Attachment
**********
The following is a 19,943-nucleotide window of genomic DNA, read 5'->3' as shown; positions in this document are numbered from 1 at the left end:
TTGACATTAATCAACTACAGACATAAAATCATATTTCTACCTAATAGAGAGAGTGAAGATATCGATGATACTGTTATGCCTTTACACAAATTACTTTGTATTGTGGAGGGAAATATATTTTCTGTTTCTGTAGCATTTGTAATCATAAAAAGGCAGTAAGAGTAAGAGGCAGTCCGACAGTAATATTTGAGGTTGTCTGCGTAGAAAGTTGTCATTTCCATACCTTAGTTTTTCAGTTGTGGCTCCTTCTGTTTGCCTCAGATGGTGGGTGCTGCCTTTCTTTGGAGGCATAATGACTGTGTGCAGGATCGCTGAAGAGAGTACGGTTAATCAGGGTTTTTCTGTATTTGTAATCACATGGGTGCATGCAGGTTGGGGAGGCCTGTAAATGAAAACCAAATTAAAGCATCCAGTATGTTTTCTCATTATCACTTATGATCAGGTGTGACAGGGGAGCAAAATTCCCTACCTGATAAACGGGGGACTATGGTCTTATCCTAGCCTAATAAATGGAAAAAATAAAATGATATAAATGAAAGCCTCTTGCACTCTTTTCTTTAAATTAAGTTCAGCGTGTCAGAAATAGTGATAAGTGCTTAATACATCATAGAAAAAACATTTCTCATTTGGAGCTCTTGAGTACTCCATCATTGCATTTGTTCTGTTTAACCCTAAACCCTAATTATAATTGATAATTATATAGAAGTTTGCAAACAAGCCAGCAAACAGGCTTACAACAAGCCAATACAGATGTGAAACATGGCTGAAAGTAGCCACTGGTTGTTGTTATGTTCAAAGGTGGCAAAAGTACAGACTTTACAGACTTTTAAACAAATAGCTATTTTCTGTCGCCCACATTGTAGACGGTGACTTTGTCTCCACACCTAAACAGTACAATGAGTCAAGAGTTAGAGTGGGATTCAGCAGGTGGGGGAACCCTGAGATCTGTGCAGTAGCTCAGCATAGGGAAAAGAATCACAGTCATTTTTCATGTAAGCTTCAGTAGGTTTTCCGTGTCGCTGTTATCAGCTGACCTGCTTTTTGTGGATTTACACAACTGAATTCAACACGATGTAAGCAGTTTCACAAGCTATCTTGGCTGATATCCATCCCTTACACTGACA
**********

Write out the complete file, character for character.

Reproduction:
The following is a 19,943-nucleotide window of genomic DNA, read 5'->3' as shown; positions in this document are numbered from 1 at the left end:
TTGACATTAATCAACTACAGACATAAAATCATATTTCTACCTAATAGAGAGAGTGAAGATATCGATGATACTGTTATGCCTTTACACAAATTACTTTGTATTGTGGAGGGAAATATATTTTCTGTTTCTGTAGCATTTGTAATCATAAAAAGGCAGTAAGAGTAAGAGGCAGTCCGACAGTAATATTTGAGGTTGTCTGCGTAGAAAGTTGTCATTTCCATACCTTAGTTTTTCAGTTGTGGCTCCTTCTGTTTGCCTCAGATGGTGGGTGCTGCCTTTCTTTGGAGGCATAATGACTGTGTGCAGGATCGCTGAAGAGAGTACGGTTAATCAGGGTTTTTCTGTATTTGTAATCACATGGGTGCATGCAGGTTGGGGAGGCCTGTAAATGAAAACCAAATTAAAGCATCCAGTATGTTTTCTCATTATCACTTATGATCAGGTGTGACAGGGGAGCAAAATTCCCTACCTGATAAACGGGGGACTATGGTCTTATCCTAGCCTAATAAATGGAAAAAATAAAATGATATAAATGAAAGCCTCTTGCACTCTTTTCTTTAAATTAAGTTCAGCGTGTCAGAAATAGTGATAAGTGCTTAATACATCATAGAAAAAACATTTCTCATTTGGAGCTCTTGAGTACTCCATCATTGCATTTGTTCTGTTTAACCCTAAACCCTAATTATAATTGATAATTATATAGAAGTTTGCAAACAAGCCAGCAAACAGGCTTACAACAAGCCAATACAGATGTGAAACATGGCTGAAAGTAGCCACTGGTTGTTGTTATGTTCAAAGGTGGCAAAAGTACAGACTTTACAGACTTTTAAACAAATAGCTATTTTCTGTCGCCCACATTGTAGACGGTGACTTTGTCTCCACACCTAAACAGTACAATGAGTCAAGAGTTAGAGTGGGATTCAGCAGGTGGGGGAACCCTGAGATCTGTGCAGTAGCTCAGCATAGGGAAAAGAATCACAGTCATTTTTCATGTAAGCTTCAGTAGGTTTTCCGTGTCGCTGTTATCAGCTGACCTGCTTTTTGTGGATTTACACAACTGAATTCAACACGATGTAAGCAGTTTCACAAGCTATCTTGGCTGATATCCATCCCTTACACTGACA